Steve Fuller’s Crusade

Sociologist and post-modernist Steve Fuller has joined the posting crew at Uncommon Descent, joining such luminaries as David Scott Springer and Denyse O’Leary. Fuller has a couple of posts up already, and is offering his analysis of what “intelligent design” argumentation ought to be. That is, a sociologist is proposing a prescriptive philosophical take on “intelligent design” on the weblog of “intelligent design”‘s leading philosopher.

Fuller is looking at the challenge posed by the “Flying Spaghetti Monster” (FSM) response to “intelligent design” creationism (IDC) [No, Fuller doesn’t properly call IDC as IDC, but here it will be.] Bobby Henderson’s 2005 letter to the Kansas State Board of Education requesting that, so long as non-science was being inserted into classrooms, his own non-science of a “Flying Spaghetti Monster” creator should also go into the curriculum, has attracted nationwide attention. Most IDC advocates and cheerleaders are pleased to call FSM arguments “silly” and there leave it, a reasonable tactic given that they don’t actually have a substantive response to the core issue of why one brand of pseudoscience should be preferred over another. Will Fuller actually address that with anything but forks and hope?

Maybe my fears are ungrounded, but I have been always struck that when the media put out a boilerplate account of a key ID concept like ‘irreducible complexity’, they tend to interpret the ‘irreducibility’ as something like ‘unfathomability’. But in fact, the spirit of the concept is to show how things had to be put together in a certain way to serve a certain function, such that even minor changes would render the thing dysfunctional. This strikes me as the very opposite of ‘unfathomability’. If anything, it speaks to the hyper-rationalism, or at least hyper-mechanism, of ID thinking.

This isn’t looking good. Fuller claims something applies as a blanket or at least common description, yet I don’t recall ever seeing the particular sort of interpretation that Fuller asserts is common in media reports. Let me go look at recent uses… Dan Jones in New Scientist got it right. Dale Husband in Nolan Chart got it right. Ian Galloway didn’t actually go into detail about what IC meant in The Scotsman. Stephen Torrence in the Daily Toreador got it right. John Timmer in Ars Technica got it right. Georgina Ferry got it right in The Guardian. I see no sign yet that the media has any such “tendency” as Fuller asserts is the case. That last sentence of Fuller’s is, so far as it may be parsed, an assertion of facts not in evidence. Please browse the Uncommon Descent site. One need not do much browsing to come to a conclusion that sub-rational thinking is the norm in the defense of IDC there, not “hyper-rationality”. As for “hyper-mechanism”, one wonders whether this verbal hiccup of Fuller’s comes from his post-modern background. Basing arguments on false premises, as Fuller does above, is bad form, or at least it is for the non-post-modern crowd.

Fuller then gets on to criticizing text from, if I am not mistaken, Denyse O’Leary.

With the aid of improved technology, the formerly fuzzy “canals” of biology (Darwin’s blobs of gelatinous combinations of carbon) are not becoming fuzzier and more easily explained by non-ID theses — they are now known to be high-tech information processing systems, with superbly functionally integrated machinery, error-correction-and-repair systems, and much more that surpasses the most sophisticated efforts of the best human mathematicians, mechanical, electrical, chemical, and software engineers.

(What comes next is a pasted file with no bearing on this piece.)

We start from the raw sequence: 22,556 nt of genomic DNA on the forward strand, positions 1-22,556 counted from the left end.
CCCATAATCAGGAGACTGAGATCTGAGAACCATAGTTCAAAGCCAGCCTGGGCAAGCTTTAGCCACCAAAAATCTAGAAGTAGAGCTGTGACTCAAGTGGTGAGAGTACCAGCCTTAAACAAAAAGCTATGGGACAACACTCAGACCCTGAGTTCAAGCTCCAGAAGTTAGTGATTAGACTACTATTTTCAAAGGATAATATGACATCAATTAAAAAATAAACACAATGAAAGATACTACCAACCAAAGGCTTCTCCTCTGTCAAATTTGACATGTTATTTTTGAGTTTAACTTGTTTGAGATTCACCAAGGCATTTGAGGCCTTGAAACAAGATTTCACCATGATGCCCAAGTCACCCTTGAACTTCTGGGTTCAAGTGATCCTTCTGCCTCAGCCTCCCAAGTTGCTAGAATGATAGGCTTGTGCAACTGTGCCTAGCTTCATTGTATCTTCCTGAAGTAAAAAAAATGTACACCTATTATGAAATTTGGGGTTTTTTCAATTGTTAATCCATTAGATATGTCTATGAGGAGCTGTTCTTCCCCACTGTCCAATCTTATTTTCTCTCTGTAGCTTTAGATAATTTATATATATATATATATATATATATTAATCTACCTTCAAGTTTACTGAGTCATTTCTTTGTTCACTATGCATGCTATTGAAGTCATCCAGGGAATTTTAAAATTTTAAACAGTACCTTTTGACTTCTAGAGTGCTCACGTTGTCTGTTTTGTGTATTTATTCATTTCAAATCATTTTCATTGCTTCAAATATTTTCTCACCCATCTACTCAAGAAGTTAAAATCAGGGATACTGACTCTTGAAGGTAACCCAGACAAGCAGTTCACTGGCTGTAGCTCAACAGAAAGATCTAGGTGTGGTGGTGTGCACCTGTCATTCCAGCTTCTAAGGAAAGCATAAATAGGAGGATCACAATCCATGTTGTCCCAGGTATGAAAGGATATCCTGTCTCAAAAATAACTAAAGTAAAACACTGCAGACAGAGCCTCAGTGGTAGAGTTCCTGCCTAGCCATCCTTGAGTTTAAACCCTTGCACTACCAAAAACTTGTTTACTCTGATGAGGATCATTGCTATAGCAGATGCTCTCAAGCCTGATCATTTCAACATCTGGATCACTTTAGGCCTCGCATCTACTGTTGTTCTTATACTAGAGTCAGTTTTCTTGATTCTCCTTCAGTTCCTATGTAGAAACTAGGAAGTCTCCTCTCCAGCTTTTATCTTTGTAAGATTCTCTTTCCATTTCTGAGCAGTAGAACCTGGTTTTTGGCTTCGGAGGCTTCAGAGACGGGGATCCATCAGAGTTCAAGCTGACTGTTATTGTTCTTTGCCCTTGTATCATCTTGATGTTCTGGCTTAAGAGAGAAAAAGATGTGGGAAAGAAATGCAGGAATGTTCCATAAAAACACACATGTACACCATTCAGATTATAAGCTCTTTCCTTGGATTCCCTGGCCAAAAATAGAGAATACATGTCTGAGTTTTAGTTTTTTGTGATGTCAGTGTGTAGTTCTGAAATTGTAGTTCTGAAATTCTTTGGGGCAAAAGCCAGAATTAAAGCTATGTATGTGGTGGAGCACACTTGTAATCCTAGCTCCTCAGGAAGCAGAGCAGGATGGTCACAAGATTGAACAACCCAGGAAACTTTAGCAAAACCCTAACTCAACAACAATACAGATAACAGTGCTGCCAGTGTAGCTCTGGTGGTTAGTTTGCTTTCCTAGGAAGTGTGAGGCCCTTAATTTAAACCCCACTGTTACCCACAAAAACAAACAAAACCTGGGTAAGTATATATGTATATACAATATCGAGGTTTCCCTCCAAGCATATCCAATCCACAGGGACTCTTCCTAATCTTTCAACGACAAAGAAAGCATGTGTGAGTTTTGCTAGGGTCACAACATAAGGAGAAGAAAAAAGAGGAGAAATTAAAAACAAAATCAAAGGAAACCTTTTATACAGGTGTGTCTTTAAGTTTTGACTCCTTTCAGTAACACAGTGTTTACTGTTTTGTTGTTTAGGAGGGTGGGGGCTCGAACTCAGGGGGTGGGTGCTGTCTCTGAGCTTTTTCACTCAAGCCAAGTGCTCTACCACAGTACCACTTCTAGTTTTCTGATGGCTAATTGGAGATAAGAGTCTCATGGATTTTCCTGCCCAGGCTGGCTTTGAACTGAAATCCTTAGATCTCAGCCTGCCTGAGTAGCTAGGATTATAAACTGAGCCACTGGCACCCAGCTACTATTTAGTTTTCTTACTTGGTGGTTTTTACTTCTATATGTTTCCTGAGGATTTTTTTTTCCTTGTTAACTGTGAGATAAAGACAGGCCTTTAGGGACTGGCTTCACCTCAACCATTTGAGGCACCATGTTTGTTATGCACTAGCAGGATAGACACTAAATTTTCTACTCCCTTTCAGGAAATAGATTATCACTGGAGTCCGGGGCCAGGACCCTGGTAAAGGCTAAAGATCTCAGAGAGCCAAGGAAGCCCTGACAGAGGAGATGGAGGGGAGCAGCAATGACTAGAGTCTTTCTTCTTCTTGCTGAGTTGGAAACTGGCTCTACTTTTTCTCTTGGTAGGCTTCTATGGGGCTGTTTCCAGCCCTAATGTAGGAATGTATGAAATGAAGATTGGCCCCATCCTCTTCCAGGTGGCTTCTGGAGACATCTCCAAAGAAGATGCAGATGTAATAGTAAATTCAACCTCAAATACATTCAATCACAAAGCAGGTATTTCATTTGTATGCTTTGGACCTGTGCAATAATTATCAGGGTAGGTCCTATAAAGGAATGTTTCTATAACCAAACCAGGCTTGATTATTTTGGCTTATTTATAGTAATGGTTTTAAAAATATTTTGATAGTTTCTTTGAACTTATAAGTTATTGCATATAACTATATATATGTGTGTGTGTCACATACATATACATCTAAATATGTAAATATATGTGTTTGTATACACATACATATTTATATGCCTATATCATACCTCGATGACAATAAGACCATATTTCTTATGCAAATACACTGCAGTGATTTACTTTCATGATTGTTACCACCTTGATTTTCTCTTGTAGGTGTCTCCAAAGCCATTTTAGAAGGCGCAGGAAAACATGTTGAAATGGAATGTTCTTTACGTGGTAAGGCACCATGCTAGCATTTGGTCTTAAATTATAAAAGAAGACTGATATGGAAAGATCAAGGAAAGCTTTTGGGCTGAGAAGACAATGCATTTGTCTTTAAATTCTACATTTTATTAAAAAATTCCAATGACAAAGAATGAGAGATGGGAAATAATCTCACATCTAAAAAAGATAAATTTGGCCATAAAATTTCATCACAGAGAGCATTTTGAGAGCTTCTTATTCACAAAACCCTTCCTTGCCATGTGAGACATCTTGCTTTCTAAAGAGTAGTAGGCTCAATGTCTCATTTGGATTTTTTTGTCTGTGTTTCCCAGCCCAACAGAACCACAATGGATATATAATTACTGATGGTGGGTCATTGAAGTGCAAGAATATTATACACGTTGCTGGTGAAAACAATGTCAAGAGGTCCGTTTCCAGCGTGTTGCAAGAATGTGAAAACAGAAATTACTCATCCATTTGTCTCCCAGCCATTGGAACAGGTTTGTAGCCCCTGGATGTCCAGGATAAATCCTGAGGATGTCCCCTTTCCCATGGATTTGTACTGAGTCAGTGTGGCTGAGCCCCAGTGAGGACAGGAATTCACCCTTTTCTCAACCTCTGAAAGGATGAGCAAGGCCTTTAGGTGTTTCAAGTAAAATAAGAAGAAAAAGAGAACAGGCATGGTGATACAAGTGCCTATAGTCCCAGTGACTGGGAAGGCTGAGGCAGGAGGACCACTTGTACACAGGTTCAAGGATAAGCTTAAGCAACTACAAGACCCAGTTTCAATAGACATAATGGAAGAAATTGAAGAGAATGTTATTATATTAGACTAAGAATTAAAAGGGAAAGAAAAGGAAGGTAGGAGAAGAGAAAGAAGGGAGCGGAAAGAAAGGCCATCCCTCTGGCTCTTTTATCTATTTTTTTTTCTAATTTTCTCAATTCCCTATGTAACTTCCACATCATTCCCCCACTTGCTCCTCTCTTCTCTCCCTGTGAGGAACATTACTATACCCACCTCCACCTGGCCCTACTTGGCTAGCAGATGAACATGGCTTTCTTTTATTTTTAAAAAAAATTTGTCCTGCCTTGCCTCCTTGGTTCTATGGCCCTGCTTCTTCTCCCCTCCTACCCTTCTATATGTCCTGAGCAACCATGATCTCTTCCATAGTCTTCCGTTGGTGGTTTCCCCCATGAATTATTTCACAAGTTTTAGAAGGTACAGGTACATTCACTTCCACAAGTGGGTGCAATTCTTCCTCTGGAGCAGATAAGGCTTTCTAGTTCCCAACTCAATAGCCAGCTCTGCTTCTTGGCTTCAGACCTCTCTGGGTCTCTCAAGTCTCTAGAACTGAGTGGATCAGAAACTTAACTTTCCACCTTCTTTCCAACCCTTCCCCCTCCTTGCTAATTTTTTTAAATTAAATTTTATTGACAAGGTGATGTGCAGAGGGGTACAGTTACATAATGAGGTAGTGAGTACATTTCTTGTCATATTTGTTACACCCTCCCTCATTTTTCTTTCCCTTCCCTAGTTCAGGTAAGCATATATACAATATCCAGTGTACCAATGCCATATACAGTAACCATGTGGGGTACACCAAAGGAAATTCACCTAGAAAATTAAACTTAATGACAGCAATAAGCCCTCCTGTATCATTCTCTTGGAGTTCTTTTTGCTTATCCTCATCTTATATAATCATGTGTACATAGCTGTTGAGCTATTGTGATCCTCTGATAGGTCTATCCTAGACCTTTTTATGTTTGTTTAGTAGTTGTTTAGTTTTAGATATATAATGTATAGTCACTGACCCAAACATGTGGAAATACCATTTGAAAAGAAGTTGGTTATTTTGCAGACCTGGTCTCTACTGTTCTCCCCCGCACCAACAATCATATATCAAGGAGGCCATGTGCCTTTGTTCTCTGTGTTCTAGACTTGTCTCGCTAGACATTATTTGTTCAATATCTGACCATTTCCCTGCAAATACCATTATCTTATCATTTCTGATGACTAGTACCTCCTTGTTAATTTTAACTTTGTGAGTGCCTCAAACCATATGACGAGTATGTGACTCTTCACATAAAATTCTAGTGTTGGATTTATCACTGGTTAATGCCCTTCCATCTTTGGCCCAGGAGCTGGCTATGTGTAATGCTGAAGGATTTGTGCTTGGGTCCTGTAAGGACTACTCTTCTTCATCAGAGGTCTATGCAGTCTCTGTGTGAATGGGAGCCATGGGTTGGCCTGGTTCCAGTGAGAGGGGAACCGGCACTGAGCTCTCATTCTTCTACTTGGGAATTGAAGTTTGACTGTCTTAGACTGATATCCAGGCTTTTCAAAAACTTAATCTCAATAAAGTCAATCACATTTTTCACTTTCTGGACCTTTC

Well, what does this mean exactly? I hope it doesn’t mean that we have discovered a limit to human bioengineering capabilities. On the contrary, the fact that we can make increasingly more sense of the cell by conceptualising it in information processing, etc. terms shows that our own minds work very much like that of the original intelligent designer, and moreover that fact should provide a spur for us to inquire further – to do more science. In any case, I remain unclear about what ‘surpasses’ is supposed to convey here. After all, how would we have been able to discover the information-processing capacities of the cell, if its design ‘surpasses the most sophisticated…’? Nevertheless, I see a lot of this potentially science-stopping rhetoric in ID. I hope it is ‘mere’ rhetoric and not indicative of some deeper sensibilities that may end up giving Judge Jones the last laugh.

Yes, Dr. Fuller, one does see a lot of science-stopping rhetoric in IDC, and not just in the prose of religious commentators like O’Leary. Props to Fuller for at least getting a glimmer that this could be a problem.

The ‘science of God’ that I shall developing in the next few posts presupposes that we get closer to understanding the ‘intelligence’ behind ID, the more our own mental and physical creations turn out to model what actually happens in nature.

Let’s hope that Fuller does more homework in his future postings than was evident in his initial outing on the topic. I’ll suggest this essay as something he might find useful as background information.

Wesley R. Elsberry

Falconer. Interdisciplinary researcher: biology and computer science. Data scientist in real estate and econometrics. Blogger. Speaker. Photographer. Husband. Christian. Activist.

One thought on “Steve Fuller’s Crusade

  • 2009/01/04 at 5:12 pm

    I do hope that Dr. Fuller doesn’t forget that new theories like the FSM need to be especially protected and nurtured.

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